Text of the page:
All Roads Lead to Osaka: The FATF’s New Crypto Rules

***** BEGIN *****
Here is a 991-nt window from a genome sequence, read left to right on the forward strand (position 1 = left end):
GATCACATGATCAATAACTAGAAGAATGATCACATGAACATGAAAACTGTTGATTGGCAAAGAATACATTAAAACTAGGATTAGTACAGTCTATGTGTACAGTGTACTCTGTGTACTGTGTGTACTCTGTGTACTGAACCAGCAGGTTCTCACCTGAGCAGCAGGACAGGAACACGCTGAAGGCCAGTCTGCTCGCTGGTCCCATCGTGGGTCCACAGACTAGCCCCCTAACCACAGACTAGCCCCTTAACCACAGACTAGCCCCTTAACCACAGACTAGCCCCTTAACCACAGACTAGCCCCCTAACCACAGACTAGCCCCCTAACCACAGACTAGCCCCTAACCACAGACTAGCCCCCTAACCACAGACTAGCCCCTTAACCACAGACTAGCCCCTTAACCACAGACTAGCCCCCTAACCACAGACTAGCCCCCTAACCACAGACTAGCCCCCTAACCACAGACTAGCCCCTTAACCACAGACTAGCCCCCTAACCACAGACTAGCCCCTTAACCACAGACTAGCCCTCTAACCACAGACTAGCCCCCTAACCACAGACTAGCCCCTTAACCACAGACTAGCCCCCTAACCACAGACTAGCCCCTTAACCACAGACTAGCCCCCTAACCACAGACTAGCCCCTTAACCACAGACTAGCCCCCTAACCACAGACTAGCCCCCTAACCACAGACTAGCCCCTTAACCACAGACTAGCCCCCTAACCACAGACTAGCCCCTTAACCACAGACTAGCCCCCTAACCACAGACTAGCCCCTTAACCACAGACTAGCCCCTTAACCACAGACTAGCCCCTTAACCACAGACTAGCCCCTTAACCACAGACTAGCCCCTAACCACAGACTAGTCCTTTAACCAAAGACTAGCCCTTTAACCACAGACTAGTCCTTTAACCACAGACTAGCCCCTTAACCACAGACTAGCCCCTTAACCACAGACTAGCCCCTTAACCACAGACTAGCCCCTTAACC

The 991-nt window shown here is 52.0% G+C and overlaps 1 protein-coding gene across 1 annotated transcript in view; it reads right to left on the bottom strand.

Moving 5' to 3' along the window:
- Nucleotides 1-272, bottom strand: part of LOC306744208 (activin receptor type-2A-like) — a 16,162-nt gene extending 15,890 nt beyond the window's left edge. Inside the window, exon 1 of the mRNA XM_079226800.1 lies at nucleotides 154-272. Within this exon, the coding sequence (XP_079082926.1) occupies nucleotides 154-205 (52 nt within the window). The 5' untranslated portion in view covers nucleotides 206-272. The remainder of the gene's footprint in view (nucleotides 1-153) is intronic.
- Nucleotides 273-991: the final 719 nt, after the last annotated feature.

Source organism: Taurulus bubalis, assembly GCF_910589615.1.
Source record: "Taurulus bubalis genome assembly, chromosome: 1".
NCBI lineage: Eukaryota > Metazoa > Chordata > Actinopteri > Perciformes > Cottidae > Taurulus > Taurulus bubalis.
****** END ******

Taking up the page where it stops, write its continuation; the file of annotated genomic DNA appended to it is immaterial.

By Ben Cohen, Head of Marketing at Torca. Bitcoin was designed for pure decentralisation and the sovereignty of its holder and since its birth, over 2200 more cryptocurrencies have been minted. It’s widely agreed that virtual assets will be the future of money. However, the transition to that point from a post-economic crash counterculture is a long and winding road. The centralised economy benefits from decades of legislation and regulation and the security that offers; crypto evangelists seek the same security for the decentralised economy while retaining the autonomy of its participants. This presents a conundrum that will take significant innovation to solve. So, last week, the cryptocurrency industry looked towards Osaka. Running concurrent to the G20 Summit, a round table—dubbed the ‘V20 Summit’—brought together government agencies, leading crypto companies and representatives of the Financial Action Task Force (FATF) to discuss a workable, unified regulatory approach for all market participants. The FATF’s proposed standards The summit presented a fantastic opportunity for industry experts and legislators to collaborate on the best route forward, but a key driver for this conversation are the recommendations that the FATF finalised this week. The inter-governmental body is already moving forward with the expectation that they laid out in their Interpretive Note from February this year. Virtual Asset Service Providers (VASPs), they say, should “obtain and hold accurate originator information on virtual asset transfers”. This direction, which clearly aims to protect consumers and stem the flow of cryptocurrency-based money laundering, runs contrary to the nature of many digital currencies. The digital wallet addresses used to store virtual assets are generated randomly, contain no detail about the owner and do not exist on a single register. What the FATF proposed would equate these addresses with conventional IBAN numbers, which contain the country, bank, brand and account number of a transaction originator. The implementation of these rules would either mean a fundamental restructuring of Distributed Ledger Technology (DLT) or the building of a brand new system that works in line with the FATF’s requirements. Contributing to this vital conversation in Osaka were big crypto players such as Huobi, Coinbase, Kraken and international industry bodies Global Digital Finance, the Australian Digital Commerce Association (ADCA) and ACCESS of Singapore. It is vital that the industry has a voice at the table, not to ward off rules and regulations completely, but to ensure that a more measured approach is taken than that which the FATF has proposed. A favourable outcome for the industry would be one where sufficient regulatory oversight is achieved while the speed and openness of distributed ledgers are preserved. A pivotal point for crypto On face value it’s clear to see why the FATF have taken this approach. Money laundering and other criminal activity has been a thorn in the side of the crypto space and the FATF, which represents 36 countries, was created after 9/11 to set global standards that combat exactly that.  Stories of cryptocurrency theft and its use in financing criminal organisations are a key theme in the general public’s crypto consciousness. Mt. Gox, a Tokyo-based exchange, went bankrupt in 2014 after losing $435 million of bitcoin to hackers; in 2018, Coincheck, BitGrail and Tech Bureau similarly lost a combined $771 million and most recently, Binance lost $41 million of bitcoin in May this year. It has also been reported to the U.N. Security Council that North Korea has successfully attacked Asian cryptocurrency exchanges at least five times, acquiring $571 million in the process. The recommendations mimic the longstanding “travel rule” that international banks are subject to. Under the guidance, each cryptocurrency transfer would need to include five pieces of information: The originator’s name; The originator’s account number where such an account is used to process the transaction (e.g. the virtual asset wallet); The originator’s physical address, or national identity number, or customer identification number (i.e. not a transaction number) that uniquely identifies the originator to the ordering institution, or date and place of birth; The beneficiary’s name, and; The beneficiary account number where such an account is used to process the transaction (e.g. the virtual asset wallet). But the unique nature of virtual assets and the underlying technology asks for an equally unique solution. The travel rule was created for a system where transactions had clear intermediaries, so rather than focusing solely on screening the originator and the beneficiary, perhaps the onus of these rules should be on how to demonstrate regulatory compliance through blockchain’s native transparency and traceability. Just last week, Ripple papered a partnership with crypto RegTech startup Coinfirm to explore precisely this. Ripple’s XRP is the third-largest cryptocurrency and the deal will enable them to collect more anti-money laundering data about its users – without needing their actual identities. Information such as whether not an address is owned by an exchange that allows anonymous trading and whether or not the entity that owns the address is registered in a country deemed high risk will contribute to a grade of low, medium or high risk for the user, all without the need for personal data. Certainly a novel solution, but whether the FATF deem this as sufficient for their requirements is yet to be seen. For crypto in its current state, the guidance proposed would tick boxes when it comes to increasing overall global governance and helping to reduce money laundering, but it stifles innovation and lands significant compliance costs at the doors of service providers in favour of a relatively easy fix. Furthermore, by rendering services non-compliant, cryptocurrency transactions may be driven underground through non-custodial wallets, away from official venues where processes and rules can be more effectively maintained. Finding a fix It is important to note that the FATF guidance is not immediately binding; there is a 12-month period within which member countries should independently legislate for the rules before they risk being placed on a blacklist. This gives some time to find a suitable fix. JP Morgan have developed a solution called the Interbank Information Network (IIN) to fulfil this purpose, although it is specifically for banks. The IIN is a blockchain-powered peer-to-peer network which “allows member banks to exchange information in real-time as a way to verify that a payment has been approved.” A private, permissioned blockchain such as this is precisely what VASPs would need to fulfil the FATF requirements. But therein lies the problem: a standardised KYC chain isn’t in common use today and we are yet to see it in practice. The crypto space moves quickly, but can it move fast enough to deliver a global blockchain that facilitates the exchange and verification of information between VASPs? So what’s next? Cryptocurrency exchanges and custodial wallet providers will certainly feel the operational and compliance burden of these rules, but asking privacy-conscious cryptocurrency users to relinquish their personal data may cause an exodus. Some exchanges—which have somewhat of a chequered past when it comes to securing currency—have faced criticism over lax KYC processes. Now, with increased KYC requirements, users may rightly feel unnerved in handing over yet more information. With regards to finding a solution, Mary Beth Buchanan, General Counsel at San Diego-based cryptocurrency exchange Kraken, says “there’s not a technology solution that would allow us to comply fully. We are working with international exchanges to try to come up with a solution.” So, VASPs are preparing to comply with the FATF’s rules as they are within the time limit given, but the general feedback from the industry highlights the importance of the discussions in Osaka. The summit had four key initiatives: An urgent meeting of key parties during the G20 Summit in Osaka including government agencies and crypto companies, as well as notable representatives of the FATF working group A coordinated proposal for ‘bottom up’ regulation by the industry and to influence the standards proposed by FATF to better reflect the unique nature of virtual asset transactions A proposal for the extension of the timeline for the updated FATF standards to come into effect to allow an appropriate response to be prepared Development of protocols and standards to underpin a new platform (or similar) to meet the information collection requirements of FATF A favourable outcome for the industry would be one where sufficient regulatory oversight is achieved while the speed and openness of distributed ledgers are preserved. The current President of the FATF, Marshall Billingslea, cited cryptocurrency regulation as an urgent priority, so time is a precious commodity as the dialogue progresses. An extension to the 12-month transition period may be necessary to develop the best possible technological solution to the money laundering problem, but we are on the precipice of another new dawn; one where the cryptocurrency space is no longer seen as radioactive by traditional financial services and where true collaboration can take place. At the close of the V20 Summit, the attendees signed a Memorandum of Understanding “to establish an association to provide a global unified voice for the virtual asset industry”. In the short term, the FATF recommendations appear to present problems by retrofitting rules, but we can hope that in practice, they contribute to new, progressive industry standards and protect legitimate cryptocurrency users. All views expressed in this piece are those of the author and do not necessarily reflect the official policy or position of Torca or any of its employees. The post All Roads Lead to Osaka: The FATF’s New Crypto Rules appeared first on The Fintech Times.